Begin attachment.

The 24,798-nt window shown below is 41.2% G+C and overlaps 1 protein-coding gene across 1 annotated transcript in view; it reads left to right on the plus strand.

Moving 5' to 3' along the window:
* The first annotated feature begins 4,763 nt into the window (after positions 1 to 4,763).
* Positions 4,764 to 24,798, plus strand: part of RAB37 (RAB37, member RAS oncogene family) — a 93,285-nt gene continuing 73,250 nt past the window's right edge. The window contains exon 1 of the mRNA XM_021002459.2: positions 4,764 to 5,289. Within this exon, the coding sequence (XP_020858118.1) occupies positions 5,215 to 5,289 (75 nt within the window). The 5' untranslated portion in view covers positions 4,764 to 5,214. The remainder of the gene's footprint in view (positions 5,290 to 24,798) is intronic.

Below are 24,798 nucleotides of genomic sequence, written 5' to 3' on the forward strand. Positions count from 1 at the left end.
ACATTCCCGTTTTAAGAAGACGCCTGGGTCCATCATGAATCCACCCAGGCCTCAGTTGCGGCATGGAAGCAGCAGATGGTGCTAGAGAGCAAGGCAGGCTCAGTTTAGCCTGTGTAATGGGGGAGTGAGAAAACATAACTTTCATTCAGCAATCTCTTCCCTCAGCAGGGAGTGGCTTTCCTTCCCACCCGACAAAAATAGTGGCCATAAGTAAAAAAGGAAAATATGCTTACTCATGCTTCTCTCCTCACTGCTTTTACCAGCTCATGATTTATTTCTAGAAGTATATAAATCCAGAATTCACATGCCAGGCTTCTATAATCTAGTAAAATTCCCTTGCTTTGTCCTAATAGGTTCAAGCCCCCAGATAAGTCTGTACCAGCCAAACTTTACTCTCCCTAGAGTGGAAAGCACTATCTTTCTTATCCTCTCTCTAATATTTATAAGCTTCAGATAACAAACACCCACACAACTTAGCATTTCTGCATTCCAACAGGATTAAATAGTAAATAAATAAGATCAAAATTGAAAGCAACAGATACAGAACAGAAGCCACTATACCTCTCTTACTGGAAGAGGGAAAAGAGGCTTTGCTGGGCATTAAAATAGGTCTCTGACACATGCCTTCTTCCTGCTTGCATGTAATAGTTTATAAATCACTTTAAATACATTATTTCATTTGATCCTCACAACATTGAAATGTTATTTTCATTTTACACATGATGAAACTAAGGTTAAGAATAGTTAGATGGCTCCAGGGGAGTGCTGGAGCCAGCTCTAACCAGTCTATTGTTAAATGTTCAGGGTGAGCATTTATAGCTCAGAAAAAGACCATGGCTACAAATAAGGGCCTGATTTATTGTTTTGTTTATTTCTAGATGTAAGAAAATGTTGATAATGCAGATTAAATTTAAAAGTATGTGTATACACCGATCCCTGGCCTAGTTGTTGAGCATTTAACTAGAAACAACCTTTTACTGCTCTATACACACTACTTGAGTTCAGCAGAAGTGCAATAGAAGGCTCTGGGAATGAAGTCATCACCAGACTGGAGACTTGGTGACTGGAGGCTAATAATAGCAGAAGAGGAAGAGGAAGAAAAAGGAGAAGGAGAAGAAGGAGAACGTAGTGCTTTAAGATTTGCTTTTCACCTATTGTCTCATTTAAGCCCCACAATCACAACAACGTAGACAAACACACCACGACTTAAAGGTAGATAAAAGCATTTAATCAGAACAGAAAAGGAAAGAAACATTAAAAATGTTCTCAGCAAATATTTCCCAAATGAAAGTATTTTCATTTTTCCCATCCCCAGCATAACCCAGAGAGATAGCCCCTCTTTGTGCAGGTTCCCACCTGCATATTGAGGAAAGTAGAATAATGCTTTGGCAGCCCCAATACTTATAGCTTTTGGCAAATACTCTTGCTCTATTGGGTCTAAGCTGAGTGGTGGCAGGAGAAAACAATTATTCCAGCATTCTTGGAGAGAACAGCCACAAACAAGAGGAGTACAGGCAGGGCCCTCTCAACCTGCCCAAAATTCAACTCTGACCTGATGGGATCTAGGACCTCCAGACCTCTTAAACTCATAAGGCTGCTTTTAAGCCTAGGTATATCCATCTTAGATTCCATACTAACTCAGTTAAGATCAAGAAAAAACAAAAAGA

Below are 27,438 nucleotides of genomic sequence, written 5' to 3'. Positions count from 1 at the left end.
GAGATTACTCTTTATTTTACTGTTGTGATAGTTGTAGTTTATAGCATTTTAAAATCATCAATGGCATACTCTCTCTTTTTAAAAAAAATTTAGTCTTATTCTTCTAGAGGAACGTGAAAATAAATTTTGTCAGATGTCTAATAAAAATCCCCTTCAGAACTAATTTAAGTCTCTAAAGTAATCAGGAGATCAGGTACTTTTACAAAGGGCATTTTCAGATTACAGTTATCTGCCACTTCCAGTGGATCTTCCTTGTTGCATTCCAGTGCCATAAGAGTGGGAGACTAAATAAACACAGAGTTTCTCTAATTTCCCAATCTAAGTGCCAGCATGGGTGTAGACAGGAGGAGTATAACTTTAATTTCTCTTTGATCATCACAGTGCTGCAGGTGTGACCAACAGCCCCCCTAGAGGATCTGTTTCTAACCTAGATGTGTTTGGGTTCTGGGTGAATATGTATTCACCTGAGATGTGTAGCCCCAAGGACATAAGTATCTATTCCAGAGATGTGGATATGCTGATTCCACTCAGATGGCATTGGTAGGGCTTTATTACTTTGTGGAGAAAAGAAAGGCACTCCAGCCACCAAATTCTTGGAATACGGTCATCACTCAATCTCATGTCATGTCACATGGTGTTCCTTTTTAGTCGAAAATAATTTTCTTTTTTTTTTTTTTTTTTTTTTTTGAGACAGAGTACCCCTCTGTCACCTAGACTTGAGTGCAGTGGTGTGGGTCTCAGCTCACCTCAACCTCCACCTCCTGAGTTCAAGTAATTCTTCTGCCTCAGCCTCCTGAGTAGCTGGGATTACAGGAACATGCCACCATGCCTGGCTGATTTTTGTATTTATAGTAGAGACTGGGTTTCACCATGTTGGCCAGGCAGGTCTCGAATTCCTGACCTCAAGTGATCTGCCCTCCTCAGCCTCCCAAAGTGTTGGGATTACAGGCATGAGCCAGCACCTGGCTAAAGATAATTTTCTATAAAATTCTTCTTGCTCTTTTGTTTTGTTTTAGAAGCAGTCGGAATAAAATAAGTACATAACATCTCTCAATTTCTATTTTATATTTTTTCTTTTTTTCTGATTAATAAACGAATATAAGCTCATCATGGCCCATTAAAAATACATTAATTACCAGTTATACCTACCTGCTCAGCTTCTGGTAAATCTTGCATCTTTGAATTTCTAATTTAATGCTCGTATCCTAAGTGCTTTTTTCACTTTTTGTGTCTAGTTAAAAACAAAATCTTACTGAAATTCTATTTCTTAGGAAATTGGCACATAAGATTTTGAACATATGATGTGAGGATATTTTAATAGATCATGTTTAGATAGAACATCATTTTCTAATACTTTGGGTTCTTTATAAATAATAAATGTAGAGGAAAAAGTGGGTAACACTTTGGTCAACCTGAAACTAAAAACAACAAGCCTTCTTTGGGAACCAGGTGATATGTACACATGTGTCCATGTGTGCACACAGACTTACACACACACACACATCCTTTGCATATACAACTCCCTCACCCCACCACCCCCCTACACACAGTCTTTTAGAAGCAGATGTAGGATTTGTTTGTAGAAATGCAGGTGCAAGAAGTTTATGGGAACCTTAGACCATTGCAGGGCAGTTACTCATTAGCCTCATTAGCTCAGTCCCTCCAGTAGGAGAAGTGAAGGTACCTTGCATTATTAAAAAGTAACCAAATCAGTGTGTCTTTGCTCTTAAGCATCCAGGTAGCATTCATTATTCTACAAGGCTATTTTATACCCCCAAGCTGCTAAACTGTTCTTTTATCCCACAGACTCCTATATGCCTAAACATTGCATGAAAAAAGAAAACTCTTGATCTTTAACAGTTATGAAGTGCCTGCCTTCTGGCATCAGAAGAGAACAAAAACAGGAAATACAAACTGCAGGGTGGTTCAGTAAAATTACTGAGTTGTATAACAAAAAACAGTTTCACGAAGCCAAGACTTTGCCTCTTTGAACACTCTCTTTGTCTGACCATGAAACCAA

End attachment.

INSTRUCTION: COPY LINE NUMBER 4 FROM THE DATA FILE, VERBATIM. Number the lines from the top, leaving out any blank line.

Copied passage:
* Positions 4,764 to 24,798, plus strand: part of RAB37 (RAB37, member RAS oncogene family) — a 93,285-nt gene continuing 73,250 nt past the window's right edge. The window contains exon 1 of the mRNA XM_021002459.2: positions 4,764 to 5,289. Within this exon, the coding sequence (XP_020858118.1) occupies positions 5,215 to 5,289 (75 nt within the window). The 5' untranslated portion in view covers positions 4,764 to 5,214. The remainder of the gene's footprint in view (positions 5,290 to 24,798) is intronic.